surrendering one's passphrase to authorities

Julian Stacey jhs at
Tue Mar 3 23:04:54 CET 2009

> From:		Joseph Oreste Bruni <jbruni at> 
> Date:		Tue, 03 Mar 2009 14:31:13 -0700 
> Message-id:	<63B6C107-1520-484F-9069-BBF387251B27 at> 

Joseph Oreste Bruni wrote:
> Hi List,
> This article caught my eye. One of the things that I gleaned from the  
> article is that it's obvious that law enforcement (at this level) does  
> not have the ability to brute-force crack PGP encrypted data. Instead,  
> the courts are attempting to force the surrender of the passphrase.
> Apparently the issue has not yet been settled in the US. How are other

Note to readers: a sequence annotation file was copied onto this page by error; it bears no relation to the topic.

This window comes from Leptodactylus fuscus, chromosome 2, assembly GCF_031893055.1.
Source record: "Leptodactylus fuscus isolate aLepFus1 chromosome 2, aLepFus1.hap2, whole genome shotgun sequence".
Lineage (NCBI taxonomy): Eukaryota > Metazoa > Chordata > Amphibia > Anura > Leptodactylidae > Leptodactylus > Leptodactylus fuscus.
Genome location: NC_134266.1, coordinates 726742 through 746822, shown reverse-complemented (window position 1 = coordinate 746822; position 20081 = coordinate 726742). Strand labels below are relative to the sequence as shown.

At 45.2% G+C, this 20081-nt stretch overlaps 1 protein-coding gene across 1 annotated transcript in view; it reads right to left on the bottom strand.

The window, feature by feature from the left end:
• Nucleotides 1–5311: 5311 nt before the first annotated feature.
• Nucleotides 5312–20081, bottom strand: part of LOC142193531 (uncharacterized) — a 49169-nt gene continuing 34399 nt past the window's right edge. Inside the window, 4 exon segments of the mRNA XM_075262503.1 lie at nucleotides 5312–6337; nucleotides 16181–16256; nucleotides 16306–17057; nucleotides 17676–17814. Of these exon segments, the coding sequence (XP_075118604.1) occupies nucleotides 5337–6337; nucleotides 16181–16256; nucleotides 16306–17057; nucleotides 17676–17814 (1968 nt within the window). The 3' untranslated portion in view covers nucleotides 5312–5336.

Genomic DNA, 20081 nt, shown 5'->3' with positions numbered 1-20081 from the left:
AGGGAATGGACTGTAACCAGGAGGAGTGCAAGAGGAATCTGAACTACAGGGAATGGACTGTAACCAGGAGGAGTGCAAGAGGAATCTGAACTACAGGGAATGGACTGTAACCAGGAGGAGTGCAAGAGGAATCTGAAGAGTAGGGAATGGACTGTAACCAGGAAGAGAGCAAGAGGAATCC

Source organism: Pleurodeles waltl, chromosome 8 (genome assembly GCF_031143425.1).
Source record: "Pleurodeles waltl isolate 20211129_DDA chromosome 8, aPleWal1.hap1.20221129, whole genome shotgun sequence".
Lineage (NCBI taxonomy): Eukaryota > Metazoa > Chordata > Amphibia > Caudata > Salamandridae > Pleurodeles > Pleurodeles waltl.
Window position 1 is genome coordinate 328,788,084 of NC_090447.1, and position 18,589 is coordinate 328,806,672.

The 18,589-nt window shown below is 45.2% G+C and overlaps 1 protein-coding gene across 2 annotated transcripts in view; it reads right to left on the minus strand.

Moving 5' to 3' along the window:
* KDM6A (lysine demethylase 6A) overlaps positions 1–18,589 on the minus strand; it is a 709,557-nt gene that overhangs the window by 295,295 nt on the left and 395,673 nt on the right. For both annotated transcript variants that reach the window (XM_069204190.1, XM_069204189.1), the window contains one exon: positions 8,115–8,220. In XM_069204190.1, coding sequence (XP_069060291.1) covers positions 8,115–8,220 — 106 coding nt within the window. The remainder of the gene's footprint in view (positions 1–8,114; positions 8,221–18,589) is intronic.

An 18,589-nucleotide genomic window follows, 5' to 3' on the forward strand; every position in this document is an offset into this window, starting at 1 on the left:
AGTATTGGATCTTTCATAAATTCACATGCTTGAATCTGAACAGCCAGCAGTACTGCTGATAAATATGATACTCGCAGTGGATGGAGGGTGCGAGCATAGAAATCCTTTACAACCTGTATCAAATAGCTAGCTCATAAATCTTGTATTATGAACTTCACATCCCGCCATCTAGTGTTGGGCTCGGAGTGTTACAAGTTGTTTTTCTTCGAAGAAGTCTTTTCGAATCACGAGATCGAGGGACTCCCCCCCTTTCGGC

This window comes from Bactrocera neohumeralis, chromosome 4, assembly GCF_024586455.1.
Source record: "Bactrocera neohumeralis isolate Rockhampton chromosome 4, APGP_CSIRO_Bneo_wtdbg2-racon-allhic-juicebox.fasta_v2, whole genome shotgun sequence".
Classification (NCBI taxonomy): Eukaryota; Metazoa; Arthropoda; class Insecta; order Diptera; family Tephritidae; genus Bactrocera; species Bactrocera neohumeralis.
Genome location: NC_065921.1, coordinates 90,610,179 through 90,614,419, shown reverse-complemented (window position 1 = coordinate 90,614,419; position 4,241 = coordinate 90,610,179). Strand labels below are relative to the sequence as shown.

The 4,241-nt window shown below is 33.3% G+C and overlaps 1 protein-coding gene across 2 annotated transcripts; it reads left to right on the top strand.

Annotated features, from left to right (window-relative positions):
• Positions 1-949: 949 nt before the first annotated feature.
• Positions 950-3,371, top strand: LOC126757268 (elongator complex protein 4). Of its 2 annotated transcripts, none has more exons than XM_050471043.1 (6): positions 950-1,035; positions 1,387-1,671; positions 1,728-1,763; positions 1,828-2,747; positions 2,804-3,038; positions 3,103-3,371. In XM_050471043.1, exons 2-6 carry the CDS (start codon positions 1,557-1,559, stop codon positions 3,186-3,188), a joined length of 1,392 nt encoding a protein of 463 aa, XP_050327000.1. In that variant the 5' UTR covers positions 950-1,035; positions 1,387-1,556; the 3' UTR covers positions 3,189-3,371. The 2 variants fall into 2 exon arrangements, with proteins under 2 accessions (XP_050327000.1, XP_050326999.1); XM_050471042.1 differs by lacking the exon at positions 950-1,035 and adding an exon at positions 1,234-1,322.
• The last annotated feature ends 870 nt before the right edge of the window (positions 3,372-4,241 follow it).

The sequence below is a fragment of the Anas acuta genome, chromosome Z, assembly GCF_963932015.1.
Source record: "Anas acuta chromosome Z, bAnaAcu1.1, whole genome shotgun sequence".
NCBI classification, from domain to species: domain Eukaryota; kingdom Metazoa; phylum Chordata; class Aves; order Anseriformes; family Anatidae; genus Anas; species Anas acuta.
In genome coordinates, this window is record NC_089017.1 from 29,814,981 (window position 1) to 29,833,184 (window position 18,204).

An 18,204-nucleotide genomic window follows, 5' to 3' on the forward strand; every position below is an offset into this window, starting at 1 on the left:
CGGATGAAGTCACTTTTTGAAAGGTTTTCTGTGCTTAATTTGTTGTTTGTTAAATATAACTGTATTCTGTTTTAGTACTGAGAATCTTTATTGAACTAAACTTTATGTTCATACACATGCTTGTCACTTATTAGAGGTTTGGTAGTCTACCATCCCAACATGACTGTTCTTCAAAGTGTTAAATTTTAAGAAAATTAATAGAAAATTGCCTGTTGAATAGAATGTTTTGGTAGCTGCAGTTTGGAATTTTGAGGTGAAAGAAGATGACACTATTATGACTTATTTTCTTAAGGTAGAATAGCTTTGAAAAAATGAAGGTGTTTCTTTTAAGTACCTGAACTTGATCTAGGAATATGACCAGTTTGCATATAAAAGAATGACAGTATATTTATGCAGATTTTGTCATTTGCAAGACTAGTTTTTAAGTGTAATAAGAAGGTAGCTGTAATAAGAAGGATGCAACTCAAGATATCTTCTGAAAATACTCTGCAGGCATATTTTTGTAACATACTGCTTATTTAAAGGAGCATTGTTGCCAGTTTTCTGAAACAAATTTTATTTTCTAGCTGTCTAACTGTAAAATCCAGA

> countries' courts handling this?

There's about 190 countries in the world.  There'll be many national
mail lists & webs eg & forums that discuss encryption
politics.  Hopefully this list will Not, & stick to just the
international technology & ignore the politics & national laws, to
keep the traffic down, & keep it internationaly relevant.  Not that
the politics might not be interesting for a while, but it could
easily bloat the list trafffic.

Julian Stacey: BSDUnixLinux C Prog Admin SysEng Consult Munich
  Mail plain ASCII text.  HTML & Base64 text are spam.

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